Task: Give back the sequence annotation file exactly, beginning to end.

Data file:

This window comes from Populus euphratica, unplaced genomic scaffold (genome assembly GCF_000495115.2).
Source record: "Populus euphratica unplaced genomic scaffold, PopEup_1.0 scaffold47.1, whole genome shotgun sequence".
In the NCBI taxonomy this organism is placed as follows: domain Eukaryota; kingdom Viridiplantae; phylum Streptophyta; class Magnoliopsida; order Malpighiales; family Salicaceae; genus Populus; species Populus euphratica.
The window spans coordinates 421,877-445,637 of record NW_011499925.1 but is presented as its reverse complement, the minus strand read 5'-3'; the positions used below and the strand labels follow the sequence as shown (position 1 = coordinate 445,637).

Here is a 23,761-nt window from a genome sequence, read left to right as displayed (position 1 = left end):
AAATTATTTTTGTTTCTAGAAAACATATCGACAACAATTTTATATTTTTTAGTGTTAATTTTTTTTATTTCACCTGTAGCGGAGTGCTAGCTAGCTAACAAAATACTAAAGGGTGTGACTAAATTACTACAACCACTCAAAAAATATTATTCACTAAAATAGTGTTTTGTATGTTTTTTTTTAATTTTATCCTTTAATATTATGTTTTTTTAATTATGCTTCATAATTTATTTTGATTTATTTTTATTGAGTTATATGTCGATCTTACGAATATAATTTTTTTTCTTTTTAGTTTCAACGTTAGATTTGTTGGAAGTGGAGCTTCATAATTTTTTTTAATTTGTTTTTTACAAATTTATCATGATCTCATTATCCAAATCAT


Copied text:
This window comes from Populus euphratica, unplaced genomic scaffold (genome assembly GCF_000495115.2).
Source record: "Populus euphratica unplaced genomic scaffold, PopEup_1.0 scaffold47.1, whole genome shotgun sequence".
In the NCBI taxonomy this organism is placed as follows: domain Eukaryota; kingdom Viridiplantae; phylum Streptophyta; class Magnoliopsida; order Malpighiales; family Salicaceae; genus Populus; species Populus euphratica.
The window spans coordinates 421,877-445,637 of record NW_011499925.1 but is presented as its reverse complement, the minus strand read 5'-3'; the positions used below and the strand labels follow the sequence as shown (position 1 = coordinate 445,637).

Here is a 23,761-nt window from a genome sequence, read left to right as displayed (position 1 = left end):
AAATTATTTTTGTTTCTAGAAAACATATCGACAACAATTTTATATTTTTTAGTGTTAATTTTTTTTATTTCACCTGTAGCGGAGTGCTAGCTAGCTAACAAAATACTAAAGGGTGTGACTAAATTACTACAACCACTCAAAAAATATTATTCACTAAAATAGTGTTTTGTATGTTTTTTTTTAATTTTATCCTTTAATATTATGTTTTTTTAATTATGCTTCATAATTTATTTTGATTTATTTTTATTGAGTTATATGTCGATCTTACGAATATAATTTTTTTTCTTTTTAGTTTCAACGTTAGATTTGTTGGAAGTGGAGCTTCATAATTTTTTTTAATTTGTTTTTTACAAATTTATCATGATCTCATTATCCAAATCAT